E-commerce is business activity carried out electronically on the Internet rather than at a physical location. Through websites, some businesses do business with other businesses, an e-commerce model known as B2B. Other businesses sell to consumers online, in a B2C e-commerce model. The advent of e-commerce has had both positive and negative effects.
Retailers with an e-commerce presence can collect a lot of information about visitors to their websites. By setting up electronic trackers called cookies that track the surfing patterns of visitors, e-commerce merchants can develop individual profiles of online customers. This allows them to target advertisements to consumers based on what the merchants believe to be their needs. Some critics say this activity intrudes on consumers' privacy.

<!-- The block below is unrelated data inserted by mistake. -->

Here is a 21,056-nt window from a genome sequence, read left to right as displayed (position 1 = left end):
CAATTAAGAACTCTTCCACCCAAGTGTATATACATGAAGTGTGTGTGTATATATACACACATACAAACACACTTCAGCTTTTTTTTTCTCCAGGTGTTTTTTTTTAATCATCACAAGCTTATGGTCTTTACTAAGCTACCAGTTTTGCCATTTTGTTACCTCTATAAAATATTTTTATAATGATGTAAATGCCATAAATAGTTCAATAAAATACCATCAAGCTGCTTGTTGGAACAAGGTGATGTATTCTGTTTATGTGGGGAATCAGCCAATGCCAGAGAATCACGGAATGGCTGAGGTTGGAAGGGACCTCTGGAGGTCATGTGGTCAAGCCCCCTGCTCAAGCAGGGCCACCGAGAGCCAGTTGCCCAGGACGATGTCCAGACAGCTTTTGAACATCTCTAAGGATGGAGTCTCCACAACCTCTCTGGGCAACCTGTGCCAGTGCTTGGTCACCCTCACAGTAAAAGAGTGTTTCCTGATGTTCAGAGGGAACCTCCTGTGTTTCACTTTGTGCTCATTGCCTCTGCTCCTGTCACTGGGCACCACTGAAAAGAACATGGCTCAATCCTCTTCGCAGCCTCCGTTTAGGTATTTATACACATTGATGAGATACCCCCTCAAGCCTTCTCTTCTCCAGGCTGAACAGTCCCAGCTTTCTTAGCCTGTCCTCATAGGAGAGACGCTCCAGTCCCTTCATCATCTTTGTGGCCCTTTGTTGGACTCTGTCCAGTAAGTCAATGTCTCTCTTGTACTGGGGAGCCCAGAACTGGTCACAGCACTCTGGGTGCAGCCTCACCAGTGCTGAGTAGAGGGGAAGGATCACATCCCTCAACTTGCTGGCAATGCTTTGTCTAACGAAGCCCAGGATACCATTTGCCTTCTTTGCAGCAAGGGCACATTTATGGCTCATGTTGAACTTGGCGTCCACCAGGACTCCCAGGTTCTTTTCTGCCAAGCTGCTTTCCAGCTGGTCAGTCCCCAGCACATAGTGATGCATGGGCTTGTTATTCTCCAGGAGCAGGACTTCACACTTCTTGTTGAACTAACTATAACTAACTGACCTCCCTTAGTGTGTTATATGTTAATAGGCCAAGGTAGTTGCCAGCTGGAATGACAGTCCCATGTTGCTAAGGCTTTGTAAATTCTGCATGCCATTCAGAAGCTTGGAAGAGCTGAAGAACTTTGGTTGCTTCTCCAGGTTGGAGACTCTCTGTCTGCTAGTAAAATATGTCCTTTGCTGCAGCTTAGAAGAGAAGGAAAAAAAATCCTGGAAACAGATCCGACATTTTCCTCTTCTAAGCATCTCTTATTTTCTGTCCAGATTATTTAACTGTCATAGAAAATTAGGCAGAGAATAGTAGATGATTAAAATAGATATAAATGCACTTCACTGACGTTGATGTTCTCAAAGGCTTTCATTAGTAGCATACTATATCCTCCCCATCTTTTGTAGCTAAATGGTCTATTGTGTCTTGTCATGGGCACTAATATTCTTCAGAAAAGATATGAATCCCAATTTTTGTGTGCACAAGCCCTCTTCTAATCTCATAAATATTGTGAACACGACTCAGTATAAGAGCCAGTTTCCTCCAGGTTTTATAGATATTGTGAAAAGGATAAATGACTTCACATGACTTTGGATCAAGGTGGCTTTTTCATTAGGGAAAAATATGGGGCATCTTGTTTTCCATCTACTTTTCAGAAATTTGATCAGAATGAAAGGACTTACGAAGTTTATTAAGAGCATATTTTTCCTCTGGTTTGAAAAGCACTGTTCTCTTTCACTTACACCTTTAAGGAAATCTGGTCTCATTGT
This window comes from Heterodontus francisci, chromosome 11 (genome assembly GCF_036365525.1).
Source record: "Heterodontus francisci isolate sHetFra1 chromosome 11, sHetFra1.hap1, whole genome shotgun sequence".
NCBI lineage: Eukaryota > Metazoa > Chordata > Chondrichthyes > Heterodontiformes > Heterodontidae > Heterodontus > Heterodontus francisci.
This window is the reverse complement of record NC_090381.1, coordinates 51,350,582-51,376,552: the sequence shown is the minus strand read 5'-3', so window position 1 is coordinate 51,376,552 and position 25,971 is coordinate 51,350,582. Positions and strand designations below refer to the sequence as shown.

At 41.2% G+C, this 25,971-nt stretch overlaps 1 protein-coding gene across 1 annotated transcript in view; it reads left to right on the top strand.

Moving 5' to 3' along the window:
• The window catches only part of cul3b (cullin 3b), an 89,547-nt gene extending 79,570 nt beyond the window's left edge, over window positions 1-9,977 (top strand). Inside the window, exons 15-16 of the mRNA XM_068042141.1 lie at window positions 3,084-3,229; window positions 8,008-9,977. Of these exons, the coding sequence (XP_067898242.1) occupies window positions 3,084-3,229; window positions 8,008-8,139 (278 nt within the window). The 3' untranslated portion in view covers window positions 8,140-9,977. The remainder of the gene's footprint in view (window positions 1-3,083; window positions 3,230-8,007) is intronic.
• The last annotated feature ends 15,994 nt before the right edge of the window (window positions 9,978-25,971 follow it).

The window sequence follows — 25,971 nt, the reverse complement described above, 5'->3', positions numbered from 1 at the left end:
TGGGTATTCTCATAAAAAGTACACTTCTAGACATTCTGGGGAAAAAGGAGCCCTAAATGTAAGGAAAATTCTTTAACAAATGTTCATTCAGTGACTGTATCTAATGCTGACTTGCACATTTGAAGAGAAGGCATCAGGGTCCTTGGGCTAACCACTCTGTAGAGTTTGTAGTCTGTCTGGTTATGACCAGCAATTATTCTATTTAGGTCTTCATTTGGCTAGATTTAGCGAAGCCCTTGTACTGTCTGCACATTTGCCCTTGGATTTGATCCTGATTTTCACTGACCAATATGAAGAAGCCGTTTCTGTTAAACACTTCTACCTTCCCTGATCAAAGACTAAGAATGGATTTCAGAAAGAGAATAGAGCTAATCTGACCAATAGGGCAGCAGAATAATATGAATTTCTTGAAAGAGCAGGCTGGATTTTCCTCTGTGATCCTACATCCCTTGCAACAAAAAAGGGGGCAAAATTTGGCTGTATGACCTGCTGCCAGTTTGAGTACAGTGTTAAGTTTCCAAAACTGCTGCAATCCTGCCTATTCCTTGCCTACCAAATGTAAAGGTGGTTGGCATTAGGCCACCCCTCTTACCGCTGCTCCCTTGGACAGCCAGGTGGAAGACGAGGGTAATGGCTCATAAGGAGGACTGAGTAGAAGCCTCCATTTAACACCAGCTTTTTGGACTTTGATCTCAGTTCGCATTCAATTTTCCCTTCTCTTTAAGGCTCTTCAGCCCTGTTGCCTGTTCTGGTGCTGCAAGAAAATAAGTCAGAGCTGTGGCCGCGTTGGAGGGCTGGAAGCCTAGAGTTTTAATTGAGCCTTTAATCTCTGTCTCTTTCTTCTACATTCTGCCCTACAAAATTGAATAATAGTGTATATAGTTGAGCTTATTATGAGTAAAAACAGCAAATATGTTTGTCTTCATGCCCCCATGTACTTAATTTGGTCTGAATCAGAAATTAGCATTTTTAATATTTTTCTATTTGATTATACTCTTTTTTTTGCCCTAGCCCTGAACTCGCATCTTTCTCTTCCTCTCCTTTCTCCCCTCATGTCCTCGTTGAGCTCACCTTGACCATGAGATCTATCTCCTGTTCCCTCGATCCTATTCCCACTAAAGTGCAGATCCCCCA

Another negative effect of e-commerce is its potential threat to the security of consumers' personal information. When consumers buy online, they typically input a credit card number and other personal information. Unauthorised persons could access this information through flaws in the merchant's computer system. Merchants have become much more vigilant about information security than they were in the early days of e-commerce.
One positive effect of the emergence of e-commerce is that it may save energy. Consumers who shop online rather than drive to stores use less fuel and their cars emit less pollution. Also, because e-commerce reduces the need for warehouse space to house goods near retail stores, these warehouses use less energy.
E-commerce can reduce costs for consumers when companies cut down on middlemen involved in distributing goods, warehouse space to store the goods and personnel expenses. E-commerce also enables companies to manage their inventory better. To be competitive, businesses are likely to pass down at least some of these savings to consumers.